Last week, we kicked off our two-part Rockin' Codes Q&A. In part one, Meghan Daniels and Suzan McGinnis talked about top Code of conduct trends and how often you should update your Code. If you missed it, you can check it out here.
This week, Meghan and Suzan are back with part two of their conversation. Meghan shares her top three recommendations for anyone embarking on a Code rewrite and redesign. Meghan has led more than 50 Code projects, so she's seen it all!
Three Tips for A Successful Code of Conduct Revamp
1. Have a vision for how you want your Code to look and feel.
This includes the format and design, as well as the communication style and tone. Meghan recommends starting with some research. Look at Codes from other companies out there to see which ones could work for your brand and audience. Then review communications you've rolled out to employees in the past. What has been successful? What hasn't?
Your vision should also address how employees will access the Code and which format is best for your audience, whether it's a PDF or a digital flipbook or a website. The format will influence many of your design and content decisions, so it's important to prepare for it up front.
2. Get buy-in and support.
Clients always want to know: How long is my Code project going to take? The answer is that it depends — on average, we're able to take a Code from blank page to rollout in about six months, with our fastest taking two months and the longest taking two years. In the majority of cases, the biggest variable is the amount of time it takes getting internal stakeholders aligned.
Getting buy-in from key stakeholders in your company is critical to a successful Code rollout. The Code is a public document, so you're likely to hear a lot of opinions from across the business — the CEO, the Board, senior management, subject matter experts, and even your marketing department.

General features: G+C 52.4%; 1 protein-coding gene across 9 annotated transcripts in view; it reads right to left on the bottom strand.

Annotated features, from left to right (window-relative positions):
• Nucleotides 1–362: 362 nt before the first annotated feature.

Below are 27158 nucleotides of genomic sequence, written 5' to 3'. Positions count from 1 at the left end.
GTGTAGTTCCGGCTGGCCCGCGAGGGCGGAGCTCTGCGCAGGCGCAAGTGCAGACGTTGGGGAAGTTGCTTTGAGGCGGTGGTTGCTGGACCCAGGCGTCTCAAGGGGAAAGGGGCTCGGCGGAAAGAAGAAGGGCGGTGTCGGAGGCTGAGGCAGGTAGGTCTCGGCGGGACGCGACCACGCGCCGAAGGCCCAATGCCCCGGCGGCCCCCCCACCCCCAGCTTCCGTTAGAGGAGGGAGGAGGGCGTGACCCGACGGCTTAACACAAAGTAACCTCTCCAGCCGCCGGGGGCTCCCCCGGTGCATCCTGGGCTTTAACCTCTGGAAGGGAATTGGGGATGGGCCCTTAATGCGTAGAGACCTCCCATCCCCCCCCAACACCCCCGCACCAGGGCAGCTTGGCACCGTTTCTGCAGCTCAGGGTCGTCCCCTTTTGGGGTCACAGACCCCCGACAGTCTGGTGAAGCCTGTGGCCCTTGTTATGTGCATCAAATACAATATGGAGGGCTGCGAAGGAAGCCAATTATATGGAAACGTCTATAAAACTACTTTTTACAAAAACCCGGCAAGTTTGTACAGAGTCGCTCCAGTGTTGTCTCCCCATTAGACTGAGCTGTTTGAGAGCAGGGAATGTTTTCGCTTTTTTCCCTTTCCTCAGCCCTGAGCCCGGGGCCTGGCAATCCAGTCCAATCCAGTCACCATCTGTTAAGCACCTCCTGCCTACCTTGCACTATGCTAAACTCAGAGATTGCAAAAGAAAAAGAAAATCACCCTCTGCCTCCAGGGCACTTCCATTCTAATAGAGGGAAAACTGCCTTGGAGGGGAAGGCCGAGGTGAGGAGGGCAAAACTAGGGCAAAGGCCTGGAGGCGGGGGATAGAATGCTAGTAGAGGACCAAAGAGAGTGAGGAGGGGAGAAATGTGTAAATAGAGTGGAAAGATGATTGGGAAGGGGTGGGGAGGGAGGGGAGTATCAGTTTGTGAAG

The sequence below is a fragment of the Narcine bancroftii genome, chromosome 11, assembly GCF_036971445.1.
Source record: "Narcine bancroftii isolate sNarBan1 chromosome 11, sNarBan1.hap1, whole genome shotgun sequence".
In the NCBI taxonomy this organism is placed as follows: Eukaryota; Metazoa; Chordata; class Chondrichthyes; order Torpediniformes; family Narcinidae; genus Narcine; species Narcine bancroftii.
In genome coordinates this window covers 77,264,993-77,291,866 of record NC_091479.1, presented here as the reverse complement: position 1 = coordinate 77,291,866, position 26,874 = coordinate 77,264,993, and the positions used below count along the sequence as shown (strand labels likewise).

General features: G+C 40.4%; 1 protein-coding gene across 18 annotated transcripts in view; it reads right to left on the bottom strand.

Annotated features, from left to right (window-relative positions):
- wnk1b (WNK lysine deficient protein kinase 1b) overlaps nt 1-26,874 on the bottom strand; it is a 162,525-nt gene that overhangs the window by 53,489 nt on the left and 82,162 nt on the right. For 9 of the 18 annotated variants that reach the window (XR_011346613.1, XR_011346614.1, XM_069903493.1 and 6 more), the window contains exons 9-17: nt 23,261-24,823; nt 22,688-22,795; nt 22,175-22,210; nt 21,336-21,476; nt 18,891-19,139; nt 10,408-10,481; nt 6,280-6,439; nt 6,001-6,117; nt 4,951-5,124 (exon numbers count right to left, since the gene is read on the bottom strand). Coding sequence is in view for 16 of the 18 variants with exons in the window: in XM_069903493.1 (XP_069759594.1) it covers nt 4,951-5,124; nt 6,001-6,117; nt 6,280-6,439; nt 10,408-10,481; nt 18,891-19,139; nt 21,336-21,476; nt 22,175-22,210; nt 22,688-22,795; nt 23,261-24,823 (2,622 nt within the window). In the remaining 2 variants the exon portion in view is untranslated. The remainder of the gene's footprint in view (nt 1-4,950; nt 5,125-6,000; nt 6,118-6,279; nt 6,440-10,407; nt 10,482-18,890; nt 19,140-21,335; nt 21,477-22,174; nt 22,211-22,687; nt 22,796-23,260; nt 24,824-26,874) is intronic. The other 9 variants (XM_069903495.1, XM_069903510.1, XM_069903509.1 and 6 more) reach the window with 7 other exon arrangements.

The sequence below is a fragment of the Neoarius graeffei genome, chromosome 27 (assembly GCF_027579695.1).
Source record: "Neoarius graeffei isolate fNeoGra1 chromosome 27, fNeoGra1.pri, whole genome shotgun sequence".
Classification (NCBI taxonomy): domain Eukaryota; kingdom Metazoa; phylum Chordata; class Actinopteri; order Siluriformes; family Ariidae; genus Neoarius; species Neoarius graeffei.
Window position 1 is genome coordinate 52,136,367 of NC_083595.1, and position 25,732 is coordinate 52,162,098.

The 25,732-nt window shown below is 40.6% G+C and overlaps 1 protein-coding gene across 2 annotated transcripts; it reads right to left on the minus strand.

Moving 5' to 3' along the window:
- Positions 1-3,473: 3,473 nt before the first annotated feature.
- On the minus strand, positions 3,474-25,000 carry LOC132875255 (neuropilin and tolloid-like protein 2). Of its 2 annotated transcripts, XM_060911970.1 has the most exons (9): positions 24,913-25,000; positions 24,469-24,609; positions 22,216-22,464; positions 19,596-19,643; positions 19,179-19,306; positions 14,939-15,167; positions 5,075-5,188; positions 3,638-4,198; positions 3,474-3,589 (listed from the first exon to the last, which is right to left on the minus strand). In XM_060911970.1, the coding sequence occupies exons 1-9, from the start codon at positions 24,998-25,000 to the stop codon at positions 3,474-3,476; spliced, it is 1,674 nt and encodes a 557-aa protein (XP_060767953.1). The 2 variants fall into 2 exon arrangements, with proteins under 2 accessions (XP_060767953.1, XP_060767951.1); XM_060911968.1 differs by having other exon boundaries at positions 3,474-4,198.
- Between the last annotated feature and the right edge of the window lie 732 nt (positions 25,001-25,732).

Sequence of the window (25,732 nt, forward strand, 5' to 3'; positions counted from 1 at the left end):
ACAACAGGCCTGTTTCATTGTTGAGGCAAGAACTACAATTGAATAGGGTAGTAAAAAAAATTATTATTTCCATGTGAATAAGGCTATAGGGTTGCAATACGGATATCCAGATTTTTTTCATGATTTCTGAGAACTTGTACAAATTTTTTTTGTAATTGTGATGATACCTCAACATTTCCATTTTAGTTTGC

As Meghan points out, people get on board with something when they've had an opportunity to provide feedback. Getting the right people involved up front can save you a lot of time and frustration later in the project. (Psst, partnering with the right vendor can also really help. Here at Rethink, we've developed proven strategies for stakeholder management, freeing you up to focus on the bigger picture.)
3. Write for your vision and design.
For those of us with legal backgrounds, it can be easy to get caught up in the substance of the Code and forget to think about how that fits into the design. Work with your designers from the early stages and throughout the process to make sure you have a consistent look and feel throughout the Code.
And remember: write for the way you want your audience to use the Code. We recommend breaking the Code into modular sections that are easy to reference and navigate. Use the language your employees use so they can quickly find the answers to any questions that come up. Write in clear, direct sentences so that your readers can understand exactly what's expected of them.